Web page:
Thursday, August 19, 2010

Addendum to The Deep Freeze: Imaginary Women

Several different blogs have picked up my post about Christopher Nolan's woman problems. Which is exciting! And a little bizarre! At least, the post on OhNoTheyDidnt felt a little bizarre. o_O

Response has been all over the map, but a couple of readers took issue with my reading of some female characters. Specifically, they contend that Mrs. Jankis from Memento and Mal from Inception should not be counted as female characters because, as NerdGirl puts it:
But the film's established that memories are unreliable in dreams, so the remembered Moll (sic) isn't her either. She's a shattered reflection of the women Cobb loved. All that remains are the fond memories to torture him and the projection of his guilt who wants him to suffer – because he feels he deserves it. Which, come on – he does.

To which I respond, fair enough. Both of these female characters were (for the most part) memories and mental constructions in the minds of male characters. Perhaps that deserves a category separate from the Madonnas, Whores*, Antagonists, and Dead Wives that populate Christopher Nolan's films: Imaginary Women.

Unfortunately, I can't understand why the readers feel these could be used as a defense of Nolan. Far from it: these constructed women have absolutely no autonomy or agency. They literally do not exist outside of the minds of men. They aren't even real women! Natalie, the femme fatale from Memento, is IMO a stronger female character than Mal or Mrs. Jankis: she's manipulative and hard-edged, yes, but she is clearly a resourceful, intelligent survivor. And she's a real woman. So that puts her one-up on the other two.

And while we're on the subject of Inception...whoo boy. And people say I'm critical.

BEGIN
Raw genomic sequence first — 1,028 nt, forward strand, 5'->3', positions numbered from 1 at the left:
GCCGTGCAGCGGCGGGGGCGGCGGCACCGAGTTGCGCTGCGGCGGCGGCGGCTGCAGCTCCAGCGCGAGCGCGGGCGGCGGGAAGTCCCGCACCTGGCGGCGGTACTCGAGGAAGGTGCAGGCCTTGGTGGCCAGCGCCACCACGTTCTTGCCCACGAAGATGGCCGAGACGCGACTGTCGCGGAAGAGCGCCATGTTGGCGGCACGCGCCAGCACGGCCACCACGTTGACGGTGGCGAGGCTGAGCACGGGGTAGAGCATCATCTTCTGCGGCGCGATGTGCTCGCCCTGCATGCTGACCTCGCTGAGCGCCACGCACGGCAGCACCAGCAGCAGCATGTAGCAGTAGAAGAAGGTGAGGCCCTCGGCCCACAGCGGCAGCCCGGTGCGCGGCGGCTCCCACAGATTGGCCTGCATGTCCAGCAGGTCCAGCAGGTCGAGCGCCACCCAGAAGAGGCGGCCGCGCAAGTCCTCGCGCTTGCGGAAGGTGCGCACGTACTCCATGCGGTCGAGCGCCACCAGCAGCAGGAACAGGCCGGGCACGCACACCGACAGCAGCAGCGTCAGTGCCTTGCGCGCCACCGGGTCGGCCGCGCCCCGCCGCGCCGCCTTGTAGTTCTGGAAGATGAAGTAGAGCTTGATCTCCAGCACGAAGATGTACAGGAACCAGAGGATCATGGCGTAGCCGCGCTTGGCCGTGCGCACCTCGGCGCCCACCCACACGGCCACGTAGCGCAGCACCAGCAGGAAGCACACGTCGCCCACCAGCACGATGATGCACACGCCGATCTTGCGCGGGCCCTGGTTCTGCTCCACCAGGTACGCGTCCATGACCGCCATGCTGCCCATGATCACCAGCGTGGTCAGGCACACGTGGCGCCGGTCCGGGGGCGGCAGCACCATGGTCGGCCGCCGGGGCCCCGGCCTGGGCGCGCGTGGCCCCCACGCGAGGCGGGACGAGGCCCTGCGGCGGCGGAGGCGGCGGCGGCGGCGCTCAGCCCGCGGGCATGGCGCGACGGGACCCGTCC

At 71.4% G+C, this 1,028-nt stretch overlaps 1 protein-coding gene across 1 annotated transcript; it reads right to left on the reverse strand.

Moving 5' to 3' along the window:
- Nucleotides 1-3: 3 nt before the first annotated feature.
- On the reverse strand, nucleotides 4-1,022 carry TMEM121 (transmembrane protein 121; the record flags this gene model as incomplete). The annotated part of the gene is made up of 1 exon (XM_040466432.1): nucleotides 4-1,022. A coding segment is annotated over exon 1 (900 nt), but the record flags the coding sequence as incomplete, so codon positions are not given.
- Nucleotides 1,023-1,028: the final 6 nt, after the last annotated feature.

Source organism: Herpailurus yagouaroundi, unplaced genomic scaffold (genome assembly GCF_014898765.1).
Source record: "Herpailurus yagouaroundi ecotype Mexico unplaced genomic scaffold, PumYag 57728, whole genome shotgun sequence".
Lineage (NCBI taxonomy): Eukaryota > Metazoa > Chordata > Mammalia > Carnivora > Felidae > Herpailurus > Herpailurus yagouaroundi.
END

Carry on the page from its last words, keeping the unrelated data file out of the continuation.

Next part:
(*NerdGirl also took issue with me dismissing a female character in Insomnia as "a whore." I didn't. I said that she represented the "Whore" side of the classic Madonna-Whore complex that permeates so many of our media products, as based on the fact that the character spends about half her screentime coming onto one man or another and is given very little else to do. I just want to be clear on that point; I would never bandy about such a female-negative term in a non-academic sense.)

1 comment:

  1. I appreciate your response, but my real issue is that you took the characters out of the context of the other characters, as I wrote, "Yep lots of these ladies suffer and die – but you know what? Most of the male characters do too. Nolan makes dark dramas where nearly everyone pays a high price – often death. And to take the women out of the context of these films is to skew the perspective."

    I do think Nolan underwrites female characters - but it's more an issue of genre than this particular filmmaker. Crime movies tend to focus on male characters. Noir set up a strong outline many still follow - tortured male, ladies are either to be saved or to be killed.

    It's certainly worth critiquing, but I think your method is flawed when you ignore the male characters and the genre.